In our detailed analysis, we delve into the impact of an educational intervention on reading scores. This study, conducted meticulously, uncovers noteworthy findings that shed light on the effectiveness of the intervention. We investigate whether there were significant differences between the initial and final reading scores, and we also compare outcomes between two distinct intervention groups. The results reveal the tangible benefits of the educational program, supported by robust statistical evidence. This comprehensive examination showcases the practical implications of educational interventions and their potential to make a significant difference in academic performance.

## Problem Description

Assessing the Educational Intervention's Impact on Reading Scores: This data analysis assignmentinvestigates the effectiveness of an educational intervention, analyzing data to determine if it led to significant improvements in reading scores. Additionally, it compares the outcomes between two intervention groups to understand the program's overall impact on academic performance.

**Analysis Project: Assessing the Impact of an Educational Intervention**

In this analysis project, we examine the effectiveness of an educational intervention by analyzing data on reading performance. Important questions:

- Were there significant differences between the starting reading scores and end reading scores?

To address this question, we will perform a paired samples t-test to assess whether the intervention had a statistically significant impact on reading scores.

- Were there significant differences between the intervention groups on end reading scores?

To answer this question, we will conduct an independent samples t-test to compare the end reading scores between two different intervention groups.

**Data Preparation:**The first step involves importing and preparing the data. The data consists of 200 observations with seven variables: Biosex, Intervention, ReadStart, ReadEnd, Confidence, Engagement, and SchoolSES.

**R- Code**

`# Importing and structuring the data setwd("C:/Users/Joaquin/Desktop/Reading Data") reading <- read.csv(file = "martinez-reading.csv", header = TRUE) # Converting variables to appropriate types reading$Biosex <- as.factor(reading$Biosex) reading$Intervention <- as.factor(reading$Intervention) reading$SchoolSES <- as.factor(reading$SchoolSES) reading$ReadEnd <- as.numeric(reading$ReadEnd)`

**Analysis 1: Were there significant differences between starting and end reading scores?**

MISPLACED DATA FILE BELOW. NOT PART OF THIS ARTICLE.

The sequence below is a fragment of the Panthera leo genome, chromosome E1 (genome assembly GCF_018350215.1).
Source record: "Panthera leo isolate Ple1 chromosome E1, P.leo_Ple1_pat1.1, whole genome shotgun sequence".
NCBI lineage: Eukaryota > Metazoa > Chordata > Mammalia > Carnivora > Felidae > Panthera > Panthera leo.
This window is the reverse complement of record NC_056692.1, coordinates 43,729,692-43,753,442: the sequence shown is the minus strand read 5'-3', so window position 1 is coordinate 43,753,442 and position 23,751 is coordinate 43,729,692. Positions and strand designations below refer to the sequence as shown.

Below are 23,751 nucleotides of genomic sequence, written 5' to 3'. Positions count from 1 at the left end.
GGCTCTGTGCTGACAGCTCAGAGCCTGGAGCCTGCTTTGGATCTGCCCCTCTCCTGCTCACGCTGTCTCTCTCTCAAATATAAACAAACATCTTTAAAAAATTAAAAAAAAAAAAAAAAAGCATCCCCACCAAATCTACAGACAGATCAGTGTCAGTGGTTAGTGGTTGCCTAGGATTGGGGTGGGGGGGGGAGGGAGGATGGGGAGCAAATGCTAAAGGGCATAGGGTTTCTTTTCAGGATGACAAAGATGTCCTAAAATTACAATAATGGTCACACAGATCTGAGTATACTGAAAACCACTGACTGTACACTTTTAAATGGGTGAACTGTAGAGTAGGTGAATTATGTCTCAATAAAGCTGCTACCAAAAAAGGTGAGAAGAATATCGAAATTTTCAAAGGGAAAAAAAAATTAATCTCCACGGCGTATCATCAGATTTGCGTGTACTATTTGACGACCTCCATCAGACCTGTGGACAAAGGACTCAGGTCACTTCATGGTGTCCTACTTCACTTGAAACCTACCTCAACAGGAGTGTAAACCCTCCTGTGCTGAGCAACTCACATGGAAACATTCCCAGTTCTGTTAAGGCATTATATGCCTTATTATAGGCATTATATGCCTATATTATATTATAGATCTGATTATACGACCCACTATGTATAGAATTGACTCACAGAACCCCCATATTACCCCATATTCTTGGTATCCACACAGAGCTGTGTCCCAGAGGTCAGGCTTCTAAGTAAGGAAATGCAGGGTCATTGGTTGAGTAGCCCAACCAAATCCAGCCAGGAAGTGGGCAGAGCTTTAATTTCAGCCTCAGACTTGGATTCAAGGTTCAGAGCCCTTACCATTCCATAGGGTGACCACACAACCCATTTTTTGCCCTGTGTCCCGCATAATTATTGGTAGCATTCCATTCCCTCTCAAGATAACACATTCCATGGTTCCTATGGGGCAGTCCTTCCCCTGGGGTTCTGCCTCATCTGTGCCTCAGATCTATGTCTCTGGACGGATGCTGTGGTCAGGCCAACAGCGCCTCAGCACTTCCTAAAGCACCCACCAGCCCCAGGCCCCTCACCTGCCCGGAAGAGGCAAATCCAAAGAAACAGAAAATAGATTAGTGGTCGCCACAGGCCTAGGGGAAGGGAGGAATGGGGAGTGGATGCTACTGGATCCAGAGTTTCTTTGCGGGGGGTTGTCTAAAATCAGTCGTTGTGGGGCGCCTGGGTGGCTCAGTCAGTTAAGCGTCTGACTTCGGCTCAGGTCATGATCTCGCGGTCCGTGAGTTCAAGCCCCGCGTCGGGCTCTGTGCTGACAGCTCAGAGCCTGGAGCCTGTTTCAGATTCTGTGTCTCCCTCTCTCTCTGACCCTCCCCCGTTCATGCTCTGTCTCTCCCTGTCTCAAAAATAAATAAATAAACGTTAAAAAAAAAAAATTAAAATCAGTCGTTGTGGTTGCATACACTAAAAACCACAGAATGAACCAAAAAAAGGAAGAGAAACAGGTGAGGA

**Step 1: State the hypotheses.**

**Hypotheses:**

**Null Hypothesis (H0):**μ_D = 0. There is no mean difference in reading level after the intervention versus reading level before the intervention.**Alternative Hypothesis (H1):**μ_D ≠ 0. There is a mean difference in reading level after the intervention versus reading level before the intervention.

**Step 2: Set the criteria for a decision.**

**Significance Level (α):**0.05- Two-tailed test
- Degrees of freedom (df) = 199

**Step 3: Compute the test statistic.**

# Calculating differences in scores

reading$diff <- reading$ReadEnd - reading$ReadStart

# Checking the normality of score differences

shapiro.test(reading$diff)

The normality assumption was satisfied as the p-value was greater than 0.05.

# Performing the paired samples t-test

t.test(reading$ReadEnd, reading$ReadStart, paired = TRUE)

**Step 4: Make a decision.**

The observed t-value (31.202) is greater than the critical t-value (1.972), so we reject the null hypothesis. There were significant differences between the starting and end reading scores.

The estimated effect size (Cohen’s d) is 2.21, indicating a large effect.

**Analysis 2: Were there significant differences between the intervention groups on end reading scores?**

**Step 1: State the hypotheses.**

**Hypotheses:**

**Null Hypothesis (H0):**μ_1 - μ_2 = 0. Mean end reading scores do not differ for the new intervention group and the original intervention group.**Alternative Hypothesis (H1):**μ_1 - μ_2 ≠ 0. Mean end reading scores differ for the new intervention group and the original intervention group.

**Step 2: Set the criteria for a decision.**

**Significance Level (α):**0.05- Two-tailed test
- Degrees of freedom (df) = 198

**Step 3: Compute the test statistic.**

**Assumptions:**

- Normality of scores in each population
- Random sampling
- Independence of measurements
- Equal variances in each population

Normality tests were conducted for both groups and the assumption of equal variances was satisfied.

`# Normality tests shapiro.test(reading$ReadEnd[reading$Intervention == "Traditional"]) shapiro.test(reading$ReadEnd[reading$Intervention == "New"]) # Assumption of equal variances ratio <- 39.38343 / 31.25414`

`# Performing the independent samples t-test t.test(ReadEnd ~ Intervention, data = reading, var.equal = TRUE)`

**Step 4: Make a decision.**

The observed t-value (25.22) is greater than the critical t-value (1.972), so we reject the null hypothesis. There were significant differences between the intervention groups on end reading scores.

The estimated effect size (Cohen’s d) is 3.57, indicating a large effect.

## Conclusion:

In summary, the data analysis indicates that the educational intervention had a significant and positive impact on reading scores. Additionally, there were significant differences in end reading scores between the two intervention groups, with the new intervention group outperforming the traditional intervention group. These findings are substantiated by large effect sizes, highlighting the practical significance of the results.

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